Unlocking Potential: The Value of Standardized Testing in Education

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Delve into the significance of standardized testing in education, exploring its benefits in identifying knowledge gaps, enhancing retention, and improving student learning outcomes. Learn how testing aids in knowledge organization, transfer, and retrieval, promoting metacognitive monitoring and providing valuable feedback for both students and instructors.


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Unlocking Potential: The Value of Standardized Testing in Education

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  1. Why standardized tests? Richard P. Phelps 26 May 2023 1

  2. If a thing exists, it exists in some amount. If it exists in some amount, then it is capable of being measured. Ren Descartes, Principles of Philosophy, 1664 2

  3. Learning Curve 3

  4. Forgetting Curve (1870s) 4

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  6. Ebbinghaus: Learning usually requires rehearsal or repetition 6

  7. Working Memory Capacity George Miller, 1950s Cognitive Load Theory John Sweller, 1980s 7

  8. Knowledge is Unlimited? It may be, but there are limits to the amount that we can store and use. So, we filter it.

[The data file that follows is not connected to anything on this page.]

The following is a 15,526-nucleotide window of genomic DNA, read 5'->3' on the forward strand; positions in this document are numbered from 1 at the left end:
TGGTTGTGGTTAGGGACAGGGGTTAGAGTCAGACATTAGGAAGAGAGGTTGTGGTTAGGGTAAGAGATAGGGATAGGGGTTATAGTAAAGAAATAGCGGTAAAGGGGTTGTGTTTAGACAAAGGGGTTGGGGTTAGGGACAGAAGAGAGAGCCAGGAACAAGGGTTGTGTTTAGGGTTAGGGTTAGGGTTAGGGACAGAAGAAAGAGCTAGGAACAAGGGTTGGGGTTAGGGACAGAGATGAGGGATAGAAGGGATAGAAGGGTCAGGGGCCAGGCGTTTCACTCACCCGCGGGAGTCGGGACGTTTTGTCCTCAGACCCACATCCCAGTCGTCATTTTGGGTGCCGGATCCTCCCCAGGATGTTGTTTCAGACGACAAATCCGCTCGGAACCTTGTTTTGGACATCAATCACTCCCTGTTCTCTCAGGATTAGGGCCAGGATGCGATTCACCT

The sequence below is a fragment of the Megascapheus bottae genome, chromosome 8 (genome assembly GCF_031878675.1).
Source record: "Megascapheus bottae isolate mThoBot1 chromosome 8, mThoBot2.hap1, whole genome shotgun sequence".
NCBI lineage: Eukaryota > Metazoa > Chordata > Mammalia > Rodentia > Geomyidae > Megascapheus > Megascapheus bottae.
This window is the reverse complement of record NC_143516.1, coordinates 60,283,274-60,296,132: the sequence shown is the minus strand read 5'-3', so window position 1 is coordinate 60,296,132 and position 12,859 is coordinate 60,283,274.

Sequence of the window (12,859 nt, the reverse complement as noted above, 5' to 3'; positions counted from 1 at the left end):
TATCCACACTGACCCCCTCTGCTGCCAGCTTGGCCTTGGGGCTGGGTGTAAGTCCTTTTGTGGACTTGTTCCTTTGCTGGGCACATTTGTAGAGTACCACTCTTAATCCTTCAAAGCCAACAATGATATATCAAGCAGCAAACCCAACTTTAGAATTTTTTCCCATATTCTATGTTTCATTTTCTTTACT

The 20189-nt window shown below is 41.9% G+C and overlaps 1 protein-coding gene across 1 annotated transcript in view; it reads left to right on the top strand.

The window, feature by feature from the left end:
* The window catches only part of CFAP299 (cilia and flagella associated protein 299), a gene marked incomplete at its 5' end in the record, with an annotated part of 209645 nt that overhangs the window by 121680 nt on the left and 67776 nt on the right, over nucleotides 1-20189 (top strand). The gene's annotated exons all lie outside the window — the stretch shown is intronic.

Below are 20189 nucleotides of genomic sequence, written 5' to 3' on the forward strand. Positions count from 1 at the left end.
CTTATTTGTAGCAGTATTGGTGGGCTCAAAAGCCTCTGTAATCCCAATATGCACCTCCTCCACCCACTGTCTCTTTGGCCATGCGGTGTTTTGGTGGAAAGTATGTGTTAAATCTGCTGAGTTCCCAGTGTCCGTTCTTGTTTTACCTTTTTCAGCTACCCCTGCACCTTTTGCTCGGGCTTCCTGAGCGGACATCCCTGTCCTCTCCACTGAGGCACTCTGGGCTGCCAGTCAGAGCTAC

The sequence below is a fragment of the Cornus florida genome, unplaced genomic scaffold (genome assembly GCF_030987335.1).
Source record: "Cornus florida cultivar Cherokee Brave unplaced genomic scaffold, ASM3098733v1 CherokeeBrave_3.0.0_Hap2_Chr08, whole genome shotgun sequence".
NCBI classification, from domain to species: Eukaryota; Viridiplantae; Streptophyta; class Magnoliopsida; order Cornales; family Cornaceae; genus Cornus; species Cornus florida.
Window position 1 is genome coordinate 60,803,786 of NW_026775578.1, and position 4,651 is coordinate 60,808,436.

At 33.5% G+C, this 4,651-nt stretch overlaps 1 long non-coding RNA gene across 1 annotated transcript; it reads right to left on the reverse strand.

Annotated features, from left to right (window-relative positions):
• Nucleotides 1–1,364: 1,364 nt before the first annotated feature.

9. Working Memory: Ability to temorarily hold and manipulate information for cognitive tasks Working Memory is challenged by: new, unfamiliar information and quantity of discrete bits of information 9

  10. Two centuries of research on learning concludes repeated retrieval during learning is the key to long-term retention. Henry L. Roddy Roediger 10

  11. 10 benefits of testing and their applications to education Roediger, Putnam and Smith Benefit 1: The Testing Effect: Retrieval Aids Later Retention Benefit 2: Testing Identifies Gaps in Knowledge Benefit 3: Testing Causes Students to Learn More from the Next Study Episode Benefit 4: Testing Produces Better Organization of Knowledge Benefit 5: Testing Improves Transfer of Knowledge to New Contexts Benefit 6: Testing can Facilitate Retrieval of Material That was not Tested Benefit 7: Testing Improves Metacognitive Monitoring Benefit 8: Testing Prevents Interference from Prior Material when Learning New Material Benefit 9: Testing Provides Feedback to Instructors Benefit 10: Frequent Testing Encourages Students to Study SOURCE: Roediger, Putnam, & Smith, Ten benefits of testing and their applications to educational practice, Psychology of Learning and Motivation, 55, 2011. 11

  12. 10 benefits of testing and their applications to education Roediger, Putnam and Smith Indirect effects of testing Students tested frequently study more and with more regularity. Tests permit students to discover gaps in their knowledge and adjust their study efforts to focus on difficult material. Students who study after taking a test learn more than if they had not taken a test. Students who self-test or are tested more frequently in class learn more. SOURCE: Roediger, Putnam, & Smith, Ten benefits of testing and their applications to educational practice, Psychology of Learning and Motivation, 55, 2011. 12

  13. John Hatties meta-analyses of meta-analyses 13